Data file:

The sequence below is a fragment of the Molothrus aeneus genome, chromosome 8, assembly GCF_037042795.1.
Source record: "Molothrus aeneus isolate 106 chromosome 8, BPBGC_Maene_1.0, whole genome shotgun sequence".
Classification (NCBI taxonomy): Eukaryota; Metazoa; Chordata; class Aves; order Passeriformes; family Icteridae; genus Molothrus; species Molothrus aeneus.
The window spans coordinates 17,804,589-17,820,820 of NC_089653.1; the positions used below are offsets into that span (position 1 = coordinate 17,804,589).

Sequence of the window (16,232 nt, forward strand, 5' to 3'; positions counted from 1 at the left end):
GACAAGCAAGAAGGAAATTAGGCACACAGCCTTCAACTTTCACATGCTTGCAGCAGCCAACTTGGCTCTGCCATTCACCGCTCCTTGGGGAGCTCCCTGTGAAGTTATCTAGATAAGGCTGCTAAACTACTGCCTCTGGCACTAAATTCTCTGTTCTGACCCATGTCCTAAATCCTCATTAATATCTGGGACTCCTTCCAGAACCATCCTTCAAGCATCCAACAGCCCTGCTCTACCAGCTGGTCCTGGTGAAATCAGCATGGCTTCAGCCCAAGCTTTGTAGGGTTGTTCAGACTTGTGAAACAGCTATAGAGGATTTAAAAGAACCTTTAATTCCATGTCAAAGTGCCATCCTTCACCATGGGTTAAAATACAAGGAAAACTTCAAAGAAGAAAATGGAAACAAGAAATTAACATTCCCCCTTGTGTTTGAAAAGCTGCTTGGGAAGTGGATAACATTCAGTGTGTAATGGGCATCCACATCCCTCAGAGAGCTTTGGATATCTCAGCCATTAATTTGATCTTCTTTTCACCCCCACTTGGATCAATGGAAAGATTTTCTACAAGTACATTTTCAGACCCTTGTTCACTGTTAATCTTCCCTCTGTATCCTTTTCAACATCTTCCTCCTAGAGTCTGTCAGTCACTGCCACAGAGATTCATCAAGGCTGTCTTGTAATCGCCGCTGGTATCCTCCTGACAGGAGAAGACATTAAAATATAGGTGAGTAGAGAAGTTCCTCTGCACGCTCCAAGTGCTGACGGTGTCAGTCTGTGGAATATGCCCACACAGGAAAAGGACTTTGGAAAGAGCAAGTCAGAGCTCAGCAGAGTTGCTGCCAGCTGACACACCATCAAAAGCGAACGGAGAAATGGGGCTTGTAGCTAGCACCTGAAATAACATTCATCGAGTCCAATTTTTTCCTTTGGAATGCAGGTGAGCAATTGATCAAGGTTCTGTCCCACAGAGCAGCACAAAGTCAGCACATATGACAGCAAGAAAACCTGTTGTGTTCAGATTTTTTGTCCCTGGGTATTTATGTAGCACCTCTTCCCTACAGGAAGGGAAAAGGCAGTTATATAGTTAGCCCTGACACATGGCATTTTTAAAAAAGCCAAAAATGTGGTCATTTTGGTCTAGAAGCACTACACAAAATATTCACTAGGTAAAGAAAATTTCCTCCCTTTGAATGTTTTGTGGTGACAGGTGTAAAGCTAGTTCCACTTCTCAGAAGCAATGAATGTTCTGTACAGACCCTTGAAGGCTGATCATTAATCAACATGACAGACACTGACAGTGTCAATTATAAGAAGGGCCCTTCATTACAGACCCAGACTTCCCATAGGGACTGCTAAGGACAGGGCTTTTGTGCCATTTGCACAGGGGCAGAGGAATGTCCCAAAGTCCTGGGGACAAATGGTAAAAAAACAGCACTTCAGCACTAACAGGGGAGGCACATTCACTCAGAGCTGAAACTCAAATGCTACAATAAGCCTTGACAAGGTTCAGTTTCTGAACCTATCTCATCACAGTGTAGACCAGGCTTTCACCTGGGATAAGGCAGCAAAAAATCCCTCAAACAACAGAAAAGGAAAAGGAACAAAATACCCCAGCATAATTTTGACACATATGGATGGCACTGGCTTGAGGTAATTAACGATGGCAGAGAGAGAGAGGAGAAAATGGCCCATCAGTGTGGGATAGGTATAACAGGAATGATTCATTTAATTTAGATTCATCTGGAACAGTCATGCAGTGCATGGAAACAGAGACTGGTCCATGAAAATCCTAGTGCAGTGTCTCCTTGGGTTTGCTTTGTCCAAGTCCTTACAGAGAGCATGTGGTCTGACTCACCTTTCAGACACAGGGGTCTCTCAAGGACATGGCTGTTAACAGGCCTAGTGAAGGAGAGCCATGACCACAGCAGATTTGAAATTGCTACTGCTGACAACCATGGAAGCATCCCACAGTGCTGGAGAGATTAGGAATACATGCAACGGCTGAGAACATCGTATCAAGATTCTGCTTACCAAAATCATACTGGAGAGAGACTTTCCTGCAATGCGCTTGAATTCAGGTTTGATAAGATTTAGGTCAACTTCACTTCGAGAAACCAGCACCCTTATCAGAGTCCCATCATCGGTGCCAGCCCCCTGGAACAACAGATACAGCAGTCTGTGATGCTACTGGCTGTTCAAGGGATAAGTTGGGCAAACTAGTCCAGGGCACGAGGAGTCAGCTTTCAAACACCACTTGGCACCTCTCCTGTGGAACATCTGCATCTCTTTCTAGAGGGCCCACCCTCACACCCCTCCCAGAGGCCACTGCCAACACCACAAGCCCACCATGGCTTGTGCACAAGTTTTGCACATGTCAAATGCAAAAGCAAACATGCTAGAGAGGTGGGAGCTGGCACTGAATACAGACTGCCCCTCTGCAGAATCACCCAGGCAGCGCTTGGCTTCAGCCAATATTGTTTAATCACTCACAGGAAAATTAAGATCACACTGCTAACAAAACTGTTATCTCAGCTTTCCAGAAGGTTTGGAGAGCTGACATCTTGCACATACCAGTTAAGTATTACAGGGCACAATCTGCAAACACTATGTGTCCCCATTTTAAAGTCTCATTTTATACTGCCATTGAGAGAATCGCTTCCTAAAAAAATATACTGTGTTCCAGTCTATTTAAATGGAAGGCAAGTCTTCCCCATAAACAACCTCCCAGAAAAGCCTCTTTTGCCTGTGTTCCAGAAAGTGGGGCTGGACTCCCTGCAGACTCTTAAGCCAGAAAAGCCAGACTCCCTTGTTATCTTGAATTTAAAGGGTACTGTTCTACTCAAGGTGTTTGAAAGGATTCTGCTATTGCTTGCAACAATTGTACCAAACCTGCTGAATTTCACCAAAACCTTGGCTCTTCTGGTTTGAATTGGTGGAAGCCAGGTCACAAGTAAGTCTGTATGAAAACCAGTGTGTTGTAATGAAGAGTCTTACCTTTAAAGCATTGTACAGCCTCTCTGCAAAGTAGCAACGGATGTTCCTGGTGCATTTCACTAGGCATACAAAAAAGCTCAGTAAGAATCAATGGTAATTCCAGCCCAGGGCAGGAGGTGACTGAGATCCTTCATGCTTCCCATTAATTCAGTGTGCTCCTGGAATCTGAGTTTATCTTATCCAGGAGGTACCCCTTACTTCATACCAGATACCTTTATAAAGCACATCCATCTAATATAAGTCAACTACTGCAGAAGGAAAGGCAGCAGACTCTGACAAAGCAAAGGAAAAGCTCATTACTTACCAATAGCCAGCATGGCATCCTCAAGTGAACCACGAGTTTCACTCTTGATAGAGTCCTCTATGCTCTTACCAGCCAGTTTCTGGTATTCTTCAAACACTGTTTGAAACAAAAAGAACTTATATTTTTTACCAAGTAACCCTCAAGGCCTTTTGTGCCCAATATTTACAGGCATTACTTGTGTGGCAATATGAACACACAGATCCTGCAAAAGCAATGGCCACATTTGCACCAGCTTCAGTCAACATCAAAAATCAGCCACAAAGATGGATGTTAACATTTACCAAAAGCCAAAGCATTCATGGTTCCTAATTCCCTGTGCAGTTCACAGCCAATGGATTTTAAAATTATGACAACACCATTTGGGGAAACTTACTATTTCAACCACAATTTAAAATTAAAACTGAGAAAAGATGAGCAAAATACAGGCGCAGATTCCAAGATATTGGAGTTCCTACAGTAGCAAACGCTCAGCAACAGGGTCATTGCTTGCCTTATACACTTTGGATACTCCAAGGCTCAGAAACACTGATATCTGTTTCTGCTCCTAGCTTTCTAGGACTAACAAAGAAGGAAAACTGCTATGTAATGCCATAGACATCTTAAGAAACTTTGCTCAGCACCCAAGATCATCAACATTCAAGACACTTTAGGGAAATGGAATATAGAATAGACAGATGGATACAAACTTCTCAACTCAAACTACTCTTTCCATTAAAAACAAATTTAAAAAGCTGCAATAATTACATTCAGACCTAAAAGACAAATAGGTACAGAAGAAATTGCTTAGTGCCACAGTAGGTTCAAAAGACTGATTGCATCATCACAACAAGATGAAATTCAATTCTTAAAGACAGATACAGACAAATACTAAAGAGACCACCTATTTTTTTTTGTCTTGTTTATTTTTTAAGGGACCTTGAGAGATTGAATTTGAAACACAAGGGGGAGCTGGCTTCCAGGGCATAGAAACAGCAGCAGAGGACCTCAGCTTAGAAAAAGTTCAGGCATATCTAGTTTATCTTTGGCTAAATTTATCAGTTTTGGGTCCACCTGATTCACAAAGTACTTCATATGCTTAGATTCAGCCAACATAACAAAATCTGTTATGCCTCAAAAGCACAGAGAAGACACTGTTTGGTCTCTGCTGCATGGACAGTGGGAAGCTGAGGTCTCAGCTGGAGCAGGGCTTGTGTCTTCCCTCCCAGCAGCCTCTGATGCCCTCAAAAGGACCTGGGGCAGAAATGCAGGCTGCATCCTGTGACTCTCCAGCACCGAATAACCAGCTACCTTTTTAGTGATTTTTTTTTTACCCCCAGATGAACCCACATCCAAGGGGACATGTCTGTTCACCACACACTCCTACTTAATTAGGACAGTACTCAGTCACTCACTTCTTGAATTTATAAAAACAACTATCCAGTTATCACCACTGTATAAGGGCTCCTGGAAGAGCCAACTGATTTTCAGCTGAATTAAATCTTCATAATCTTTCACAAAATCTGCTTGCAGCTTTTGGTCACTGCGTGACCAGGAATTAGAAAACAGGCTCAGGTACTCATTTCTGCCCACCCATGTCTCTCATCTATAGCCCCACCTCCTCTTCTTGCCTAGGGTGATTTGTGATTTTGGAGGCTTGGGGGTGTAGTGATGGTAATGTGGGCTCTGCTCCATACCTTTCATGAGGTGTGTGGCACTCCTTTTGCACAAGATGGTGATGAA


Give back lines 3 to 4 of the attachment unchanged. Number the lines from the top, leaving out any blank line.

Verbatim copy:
Classification (NCBI taxonomy): Eukaryota; Metazoa; Chordata; class Aves; order Passeriformes; family Icteridae; genus Molothrus; species Molothrus aeneus.
The window spans coordinates 17,804,589-17,820,820 of NC_089653.1; the positions used below are offsets into that span (position 1 = coordinate 17,804,589).